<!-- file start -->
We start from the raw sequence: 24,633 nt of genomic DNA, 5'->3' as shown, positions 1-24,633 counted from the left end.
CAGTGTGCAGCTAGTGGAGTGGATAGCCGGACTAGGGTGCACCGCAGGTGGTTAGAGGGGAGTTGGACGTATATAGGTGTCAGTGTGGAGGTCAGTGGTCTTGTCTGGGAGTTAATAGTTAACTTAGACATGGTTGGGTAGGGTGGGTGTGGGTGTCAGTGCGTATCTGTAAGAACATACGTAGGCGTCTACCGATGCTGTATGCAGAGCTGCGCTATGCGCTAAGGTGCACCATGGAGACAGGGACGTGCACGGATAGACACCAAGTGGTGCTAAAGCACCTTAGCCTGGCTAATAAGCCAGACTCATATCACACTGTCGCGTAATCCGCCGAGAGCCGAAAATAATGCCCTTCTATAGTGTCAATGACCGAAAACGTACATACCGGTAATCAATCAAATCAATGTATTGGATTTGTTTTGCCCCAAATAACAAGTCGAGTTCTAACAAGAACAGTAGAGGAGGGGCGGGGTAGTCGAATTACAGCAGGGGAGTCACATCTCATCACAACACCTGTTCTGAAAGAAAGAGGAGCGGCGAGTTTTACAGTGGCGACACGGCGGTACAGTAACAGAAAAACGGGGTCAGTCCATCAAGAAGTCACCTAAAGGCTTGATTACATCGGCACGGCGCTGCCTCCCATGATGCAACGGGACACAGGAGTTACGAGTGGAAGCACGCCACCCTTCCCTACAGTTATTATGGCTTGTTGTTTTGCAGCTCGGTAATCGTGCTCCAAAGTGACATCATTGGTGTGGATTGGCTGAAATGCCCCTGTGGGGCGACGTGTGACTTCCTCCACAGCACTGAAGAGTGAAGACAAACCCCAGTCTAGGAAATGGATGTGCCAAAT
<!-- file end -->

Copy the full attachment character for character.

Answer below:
We start from the raw sequence: 24,633 nt of genomic DNA, 5'->3' as shown, positions 1-24,633 counted from the left end.
CAGTGTGCAGCTAGTGGAGTGGATAGCCGGACTAGGGTGCACCGCAGGTGGTTAGAGGGGAGTTGGACGTATATAGGTGTCAGTGTGGAGGTCAGTGGTCTTGTCTGGGAGTTAATAGTTAACTTAGACATGGTTGGGTAGGGTGGGTGTGGGTGTCAGTGCGTATCTGTAAGAACATACGTAGGCGTCTACCGATGCTGTATGCAGAGCTGCGCTATGCGCTAAGGTGCACCATGGAGACAGGGACGTGCACGGATAGACACCAAGTGGTGCTAAAGCACCTTAGCCTGGCTAATAAGCCAGACTCATATCACACTGTCGCGTAATCCGCCGAGAGCCGAAAATAATGCCCTTCTATAGTGTCAATGACCGAAAACGTACATACCGGTAATCAATCAAATCAATGTATTGGATTTGTTTTGCCCCAAATAACAAGTCGAGTTCTAACAAGAACAGTAGAGGAGGGGCGGGGTAGTCGAATTACAGCAGGGGAGTCACATCTCATCACAACACCTGTTCTGAAAGAAAGAGGAGCGGCGAGTTTTACAGTGGCGACACGGCGGTACAGTAACAGAAAAACGGGGTCAGTCCATCAAGAAGTCACCTAAAGGCTTGATTACATCGGCACGGCGCTGCCTCCCATGATGCAACGGGACACAGGAGTTACGAGTGGAAGCACGCCACCCTTCCCTACAGTTATTATGGCTTGTTGTTTTGCAGCTCGGTAATCGTGCTCCAAAGTGACATCATTGGTGTGGATTGGCTGAAATGCCCCTGTGGGGCGACGTGTGACTTCCTCCACAGCACTGAAGAGTGAAGACAAACCCCAGTCTAGGAAATGGATGTGCCAAAT